Being a new dad, I find myself in a lot of new situations meeting people I wouldn’t have otherwise met and having conversations I wouldn’t have otherwise had. They tend to lead me to some interesting adventures.
Two weeks ago, I was in a big box baby store. Alone in the diaper aisle, I was completely lost and looking for guidance as I try to narrow down my options on baby wipes. I was blown away at how many options there are for one simple task, which ones to get and in the end, if any of it really matters anyway. I considered the input from another guy who looked a little more seasoned than I holding a kid who was about a year. Evidently they were working through his honey-do-list while mom was enjoying some alone time. As we roamed the store, he gave me some pro-parenting tips. When the conversation turned to life and health, he completely unraveled.
“I wasn’t always like this. When my wife and I got married I was 21 and in much better shape. I put my family and career first, health second.
Fast forward to today, I’ve been 50-70lbs overweight and the past 16 years, struggling to keep it off. Over time my health has eroded so much that when I sleep, I need to be connected to a CPAP machine because occasionally, my body just decides to stop breathing.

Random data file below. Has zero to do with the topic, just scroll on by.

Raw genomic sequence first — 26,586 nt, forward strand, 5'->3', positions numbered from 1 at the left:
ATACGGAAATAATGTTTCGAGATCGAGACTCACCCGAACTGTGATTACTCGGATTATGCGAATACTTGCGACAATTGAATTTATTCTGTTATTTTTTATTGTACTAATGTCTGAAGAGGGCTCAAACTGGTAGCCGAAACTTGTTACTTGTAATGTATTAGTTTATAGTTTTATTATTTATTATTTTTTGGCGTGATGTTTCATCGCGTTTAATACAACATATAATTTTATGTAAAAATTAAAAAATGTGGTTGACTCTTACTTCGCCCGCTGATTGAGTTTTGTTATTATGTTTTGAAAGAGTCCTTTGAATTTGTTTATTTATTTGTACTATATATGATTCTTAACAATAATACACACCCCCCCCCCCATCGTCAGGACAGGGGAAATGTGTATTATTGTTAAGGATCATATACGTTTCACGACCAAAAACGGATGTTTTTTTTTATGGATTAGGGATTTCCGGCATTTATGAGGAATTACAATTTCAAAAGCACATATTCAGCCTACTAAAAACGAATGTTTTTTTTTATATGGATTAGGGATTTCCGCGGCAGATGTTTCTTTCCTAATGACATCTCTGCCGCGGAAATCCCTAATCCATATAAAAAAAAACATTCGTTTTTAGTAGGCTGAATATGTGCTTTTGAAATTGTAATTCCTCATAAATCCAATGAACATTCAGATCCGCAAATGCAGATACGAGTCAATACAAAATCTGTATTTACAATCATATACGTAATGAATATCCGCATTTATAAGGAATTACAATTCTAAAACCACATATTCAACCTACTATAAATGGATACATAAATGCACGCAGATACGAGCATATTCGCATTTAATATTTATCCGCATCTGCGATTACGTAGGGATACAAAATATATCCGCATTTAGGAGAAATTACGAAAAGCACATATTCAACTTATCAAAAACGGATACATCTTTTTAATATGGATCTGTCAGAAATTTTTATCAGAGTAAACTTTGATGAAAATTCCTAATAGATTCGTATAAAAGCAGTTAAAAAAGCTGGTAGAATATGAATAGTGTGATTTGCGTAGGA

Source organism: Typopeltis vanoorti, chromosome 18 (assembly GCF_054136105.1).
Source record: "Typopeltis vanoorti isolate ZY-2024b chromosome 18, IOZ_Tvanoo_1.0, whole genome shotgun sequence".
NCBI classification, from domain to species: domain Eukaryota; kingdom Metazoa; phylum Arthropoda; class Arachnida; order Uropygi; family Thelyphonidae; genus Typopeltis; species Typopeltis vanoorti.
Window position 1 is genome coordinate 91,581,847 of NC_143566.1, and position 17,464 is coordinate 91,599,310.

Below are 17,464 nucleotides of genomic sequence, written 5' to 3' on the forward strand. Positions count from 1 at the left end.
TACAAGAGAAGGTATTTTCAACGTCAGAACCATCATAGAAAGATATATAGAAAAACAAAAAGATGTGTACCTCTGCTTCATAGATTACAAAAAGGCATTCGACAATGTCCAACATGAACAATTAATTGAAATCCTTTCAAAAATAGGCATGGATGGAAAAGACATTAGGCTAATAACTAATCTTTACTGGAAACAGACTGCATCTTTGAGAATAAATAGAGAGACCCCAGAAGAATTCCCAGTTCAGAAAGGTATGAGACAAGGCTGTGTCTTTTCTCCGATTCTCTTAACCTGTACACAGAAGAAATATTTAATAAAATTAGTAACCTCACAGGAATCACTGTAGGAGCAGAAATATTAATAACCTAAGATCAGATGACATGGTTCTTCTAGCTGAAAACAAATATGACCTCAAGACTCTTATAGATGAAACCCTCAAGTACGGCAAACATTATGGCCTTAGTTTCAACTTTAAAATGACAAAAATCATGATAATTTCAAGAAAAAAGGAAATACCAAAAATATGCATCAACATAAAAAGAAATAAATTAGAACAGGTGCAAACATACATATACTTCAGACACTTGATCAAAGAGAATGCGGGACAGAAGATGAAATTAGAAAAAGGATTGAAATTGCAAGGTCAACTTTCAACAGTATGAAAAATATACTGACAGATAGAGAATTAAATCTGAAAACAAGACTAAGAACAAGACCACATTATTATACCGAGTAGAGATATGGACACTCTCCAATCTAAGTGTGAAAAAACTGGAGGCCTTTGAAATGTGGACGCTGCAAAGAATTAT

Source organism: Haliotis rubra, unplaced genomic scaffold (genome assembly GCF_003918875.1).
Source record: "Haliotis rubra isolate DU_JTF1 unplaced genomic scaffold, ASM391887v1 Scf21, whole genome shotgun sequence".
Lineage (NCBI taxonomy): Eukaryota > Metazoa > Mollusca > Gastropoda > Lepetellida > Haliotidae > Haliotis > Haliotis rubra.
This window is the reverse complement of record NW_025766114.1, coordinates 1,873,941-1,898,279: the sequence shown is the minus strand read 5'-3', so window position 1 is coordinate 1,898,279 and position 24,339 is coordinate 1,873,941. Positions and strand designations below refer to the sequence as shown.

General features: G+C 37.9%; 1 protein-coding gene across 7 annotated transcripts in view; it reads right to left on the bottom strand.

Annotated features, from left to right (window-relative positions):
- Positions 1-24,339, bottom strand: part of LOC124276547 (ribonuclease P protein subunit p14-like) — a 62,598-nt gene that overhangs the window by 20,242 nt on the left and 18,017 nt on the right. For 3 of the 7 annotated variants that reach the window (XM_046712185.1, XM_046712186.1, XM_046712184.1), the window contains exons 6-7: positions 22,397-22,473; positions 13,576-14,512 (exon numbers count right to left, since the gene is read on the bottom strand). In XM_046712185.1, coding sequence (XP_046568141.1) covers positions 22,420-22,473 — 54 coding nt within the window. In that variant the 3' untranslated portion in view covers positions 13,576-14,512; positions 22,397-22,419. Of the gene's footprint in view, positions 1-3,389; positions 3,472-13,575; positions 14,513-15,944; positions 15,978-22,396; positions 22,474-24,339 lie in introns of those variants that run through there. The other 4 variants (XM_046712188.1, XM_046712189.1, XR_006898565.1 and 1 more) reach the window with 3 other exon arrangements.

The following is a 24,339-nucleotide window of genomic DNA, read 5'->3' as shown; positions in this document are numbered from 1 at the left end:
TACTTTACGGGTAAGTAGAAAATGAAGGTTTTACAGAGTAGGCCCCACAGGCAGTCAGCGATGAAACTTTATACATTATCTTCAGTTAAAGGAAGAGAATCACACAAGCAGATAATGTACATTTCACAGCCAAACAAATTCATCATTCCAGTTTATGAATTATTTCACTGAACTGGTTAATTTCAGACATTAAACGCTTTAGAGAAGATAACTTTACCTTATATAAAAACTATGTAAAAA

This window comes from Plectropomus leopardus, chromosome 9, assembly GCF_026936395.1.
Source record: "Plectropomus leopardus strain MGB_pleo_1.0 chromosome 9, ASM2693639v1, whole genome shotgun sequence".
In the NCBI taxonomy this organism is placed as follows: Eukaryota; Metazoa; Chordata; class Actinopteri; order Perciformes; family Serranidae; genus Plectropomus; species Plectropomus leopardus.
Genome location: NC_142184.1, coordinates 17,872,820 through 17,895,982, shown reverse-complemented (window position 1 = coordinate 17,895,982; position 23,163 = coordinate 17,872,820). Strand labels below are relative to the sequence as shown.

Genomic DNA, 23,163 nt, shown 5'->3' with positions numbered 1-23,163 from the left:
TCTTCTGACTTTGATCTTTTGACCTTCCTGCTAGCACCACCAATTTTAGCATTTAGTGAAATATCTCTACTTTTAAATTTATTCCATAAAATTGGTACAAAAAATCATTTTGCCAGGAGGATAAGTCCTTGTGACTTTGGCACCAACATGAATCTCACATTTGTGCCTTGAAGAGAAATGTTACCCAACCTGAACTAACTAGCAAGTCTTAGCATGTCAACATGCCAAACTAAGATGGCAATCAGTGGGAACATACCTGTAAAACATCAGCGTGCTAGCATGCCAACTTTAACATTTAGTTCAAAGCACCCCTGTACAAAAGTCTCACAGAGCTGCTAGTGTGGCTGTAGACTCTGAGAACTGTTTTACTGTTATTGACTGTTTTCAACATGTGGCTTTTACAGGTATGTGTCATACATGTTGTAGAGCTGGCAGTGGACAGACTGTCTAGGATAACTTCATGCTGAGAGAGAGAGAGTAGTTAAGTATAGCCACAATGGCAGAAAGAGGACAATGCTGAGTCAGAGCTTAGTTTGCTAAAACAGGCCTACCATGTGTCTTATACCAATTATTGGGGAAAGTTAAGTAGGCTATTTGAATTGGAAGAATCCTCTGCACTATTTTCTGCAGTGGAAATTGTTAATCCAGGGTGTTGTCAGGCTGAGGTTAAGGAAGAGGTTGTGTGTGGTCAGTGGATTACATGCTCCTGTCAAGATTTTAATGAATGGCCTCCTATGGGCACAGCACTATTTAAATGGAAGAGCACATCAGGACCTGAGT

Since my knees hurt when I climb, we moved into a single story house. The older I get, the harder it is to reach my laces, all of my shoes are slip-on.
On top of that, I can’t even sit down or get up without holding onto something for support. They make these comfort fit toilets that sit 2″ taller than most, it’s been a game changer. I’ve failed at every diet I’ve tried and every gym I’ve joined. Now I just live with it.”
At 40 years old his life is just getting started, he’s trapped in a failure cycle and he just lives with it because for every obstacle, there’s a workaround. As a professional coach, I know there are things he can’t see now that he won’t be able to avoid later.
When his son is old enough, he’ll need to teach him how to ride a bike. But he won’t be able to run next to him fast enough to teach him how to balance or to catch him when he falls.
He can’t see his grandchild who someday, he won’t be able to hold because he can’t bend over and pick her up off the floor. Or that dance at her wedding he won’t get because he won’t live long enough to make it.
I didn’t tell him that. I couldn’t and it wouldn’t have solved his problem anyway. As we approached him with a thought.
Life’s a bell curve. You’re born, it peaks and then you’re dead. No matter what age you are, you never think you’re over that hump. That drop can be short and fast or long and slow, there’s no guarantee how much time you’ll have. The only guarantee is what you do now will determine how you live 20 years from now.
Movement is life.
Stay Koko Fit
COO & Master FitCoach, Koko FitClub